A common issue that arises when calculating child support is when a party has a child from a different relationship and how that factors into a given child support award. Within this basic scenario, there are three general avenues to which child support would potentially be adjusted (this list is not exhaustive):
1. One party is the parent of primary or alternate residence of a child of another relationship and there is no separate child support order for that child.
In this scenario, the child support guidelines accounts for the other child by providing that party with a deduction called the ‘Other Dependent Deduction.’ The child support guidelines, Appendix IX-A, provides a mechanism to apportion a party’s income to all of his / her legal dependents. The theory behind the Other Dependent Deduction is that one child should not be financially disadvantaged by virtue of having a half-sibling from another relationship. When considering whether to use this adjustment, the Guidelines requires the income of the other parent of that child. If that other parent is not working or is underemployed, the Court is entitled to impute an income on that parent. The Court runs a theoretical guideline which accounts for the number of other children and the other parent’s income. This theoretical guideline amount is deducted from the party’s income in the current support calculation to account for the financial obligation towards that other child.
2. One party is the parent of alternate residence of a child of another relationship and there is a separate child support order for that child.
Here, the party has a child support obligation towards another child of a different relationship from the one at issue. This is the easiest of the three (3) scenarios to account for. Appendix IX-B of the Child Support Guidelines includes a Line (2c) for Child Support Orders for Other Dependents. So long as there is a Court Order for the other support payment, the Court in the case at issue should input a party’s weekly obligation(s) into this Line, which will reduce the weekly income being utilized to calculate the new support obligation.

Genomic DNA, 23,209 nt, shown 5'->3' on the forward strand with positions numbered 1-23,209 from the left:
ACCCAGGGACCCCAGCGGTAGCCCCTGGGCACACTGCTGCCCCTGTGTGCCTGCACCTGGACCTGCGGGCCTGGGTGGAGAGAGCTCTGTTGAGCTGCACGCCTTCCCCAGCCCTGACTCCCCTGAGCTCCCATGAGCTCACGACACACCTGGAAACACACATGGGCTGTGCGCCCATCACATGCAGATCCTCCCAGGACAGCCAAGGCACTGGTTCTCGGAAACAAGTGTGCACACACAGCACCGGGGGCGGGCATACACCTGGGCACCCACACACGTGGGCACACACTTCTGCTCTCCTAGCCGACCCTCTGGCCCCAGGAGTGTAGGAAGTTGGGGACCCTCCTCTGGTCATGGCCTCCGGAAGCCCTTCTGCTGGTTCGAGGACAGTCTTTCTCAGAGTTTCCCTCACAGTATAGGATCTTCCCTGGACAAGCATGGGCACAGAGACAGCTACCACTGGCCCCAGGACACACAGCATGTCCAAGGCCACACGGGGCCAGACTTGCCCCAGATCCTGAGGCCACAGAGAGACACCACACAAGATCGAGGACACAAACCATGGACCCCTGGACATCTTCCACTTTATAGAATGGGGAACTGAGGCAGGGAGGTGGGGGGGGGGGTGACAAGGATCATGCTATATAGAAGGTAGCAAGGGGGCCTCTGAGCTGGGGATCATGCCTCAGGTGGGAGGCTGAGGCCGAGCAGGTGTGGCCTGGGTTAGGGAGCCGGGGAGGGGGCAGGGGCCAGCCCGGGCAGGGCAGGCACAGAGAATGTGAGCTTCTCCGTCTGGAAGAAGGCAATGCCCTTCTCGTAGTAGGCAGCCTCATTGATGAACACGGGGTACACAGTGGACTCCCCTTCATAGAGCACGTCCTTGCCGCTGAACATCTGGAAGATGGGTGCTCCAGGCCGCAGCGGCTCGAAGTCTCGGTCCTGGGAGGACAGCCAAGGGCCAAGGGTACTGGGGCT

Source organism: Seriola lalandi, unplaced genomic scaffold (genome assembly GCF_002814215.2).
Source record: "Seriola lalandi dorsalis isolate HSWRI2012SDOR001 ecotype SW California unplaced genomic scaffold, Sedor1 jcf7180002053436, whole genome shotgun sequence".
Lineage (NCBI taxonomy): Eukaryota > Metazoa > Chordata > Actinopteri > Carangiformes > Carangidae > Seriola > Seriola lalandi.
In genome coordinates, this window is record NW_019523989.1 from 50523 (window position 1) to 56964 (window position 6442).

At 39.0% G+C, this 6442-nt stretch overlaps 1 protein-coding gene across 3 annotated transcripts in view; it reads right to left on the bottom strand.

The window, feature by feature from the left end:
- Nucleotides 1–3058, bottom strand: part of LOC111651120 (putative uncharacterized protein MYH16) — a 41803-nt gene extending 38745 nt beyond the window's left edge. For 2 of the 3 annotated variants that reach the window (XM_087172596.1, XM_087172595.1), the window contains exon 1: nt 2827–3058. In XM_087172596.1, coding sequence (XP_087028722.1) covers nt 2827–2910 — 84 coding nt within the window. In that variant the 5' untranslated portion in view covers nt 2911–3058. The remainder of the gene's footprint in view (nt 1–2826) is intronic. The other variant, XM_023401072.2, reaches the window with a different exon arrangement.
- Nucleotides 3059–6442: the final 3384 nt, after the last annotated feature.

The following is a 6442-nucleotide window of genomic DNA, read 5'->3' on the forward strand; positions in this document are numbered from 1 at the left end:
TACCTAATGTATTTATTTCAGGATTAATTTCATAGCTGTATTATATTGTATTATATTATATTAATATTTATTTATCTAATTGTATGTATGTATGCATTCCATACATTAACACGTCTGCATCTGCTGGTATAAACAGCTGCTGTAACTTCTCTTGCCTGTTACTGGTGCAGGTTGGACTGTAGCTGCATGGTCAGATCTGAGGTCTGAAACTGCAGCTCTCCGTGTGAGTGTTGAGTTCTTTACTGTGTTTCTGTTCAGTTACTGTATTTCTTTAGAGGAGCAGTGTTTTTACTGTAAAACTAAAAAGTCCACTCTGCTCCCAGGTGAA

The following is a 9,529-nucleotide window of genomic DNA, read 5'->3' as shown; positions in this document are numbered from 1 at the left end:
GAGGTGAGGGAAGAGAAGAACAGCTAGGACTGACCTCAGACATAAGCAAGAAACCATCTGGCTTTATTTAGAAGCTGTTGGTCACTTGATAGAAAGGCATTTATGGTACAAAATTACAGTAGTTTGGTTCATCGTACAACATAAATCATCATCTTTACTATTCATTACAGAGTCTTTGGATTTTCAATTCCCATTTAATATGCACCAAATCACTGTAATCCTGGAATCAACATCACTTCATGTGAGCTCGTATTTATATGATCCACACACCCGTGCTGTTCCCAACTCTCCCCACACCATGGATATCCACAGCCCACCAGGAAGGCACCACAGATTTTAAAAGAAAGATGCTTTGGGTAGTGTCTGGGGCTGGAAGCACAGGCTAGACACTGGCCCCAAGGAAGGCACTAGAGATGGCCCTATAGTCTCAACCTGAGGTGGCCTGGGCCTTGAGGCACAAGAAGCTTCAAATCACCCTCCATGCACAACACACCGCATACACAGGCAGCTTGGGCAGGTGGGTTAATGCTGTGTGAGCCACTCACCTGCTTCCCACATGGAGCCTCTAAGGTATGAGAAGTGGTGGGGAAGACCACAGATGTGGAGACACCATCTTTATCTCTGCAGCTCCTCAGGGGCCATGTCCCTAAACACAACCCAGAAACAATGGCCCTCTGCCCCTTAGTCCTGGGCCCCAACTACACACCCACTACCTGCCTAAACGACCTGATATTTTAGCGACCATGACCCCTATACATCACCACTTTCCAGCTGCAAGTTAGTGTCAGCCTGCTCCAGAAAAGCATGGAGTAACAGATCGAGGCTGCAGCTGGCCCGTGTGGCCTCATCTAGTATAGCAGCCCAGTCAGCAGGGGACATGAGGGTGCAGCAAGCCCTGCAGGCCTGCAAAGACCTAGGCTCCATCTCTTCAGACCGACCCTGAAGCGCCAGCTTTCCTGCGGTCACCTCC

3. One party is the parent of primary residence of a child of another relationship and there is a separate child support order for that child.
This last scenario is the most complicated and least addressed by the Court and the Guidelines of the three (3) scenario. Here, a party is the parent of primary residence of another child, but there also is a child support order in that other case, so the party is receiving child support from the third-party other parent. Appendix IX-B of the Child Support Guidelines explicitly indicates that child support received is excluded from gross income. However, if that party is entitled to receive the other dependent deduction for that child of another relationship without accounting for the child support received, it seems inequitable. While there does not seem to be any major case law on this issue, Appendix IX-A seems to define what to do here. Paragraph 10(a) states, in relevant part:
When considering the use of the [other dependent deduction] the following principles shall apply:
(1) where there is not an order requiring either parent to pay support for the other dependent, this adjustment sahllb e used only if the income, if any, of the other parent of the secondary family is provided to or ascertainable by the court;
(2) where there is not an order requiring either parent to pay support for the other dependent, if the other parent in the secondary family is voluntarily unemployed or underemployed, the court shall impute income to that person (see paragraph 12) to determine the serial family parent's obligation to the children in the secondary family....
The Appendix to the Child Support Guidelines, when addressing the other dependent deduction, assumes that there is no order requiring either parent of the other dependent to pay support. Therefore, in this scenario, if there is a support order, that party should generally not be permitted to take the other dependent deduction. Similarly, pursuant to the Appendix, that parent will also not have the child support award added to his/her income.
Contact our firm to learn more.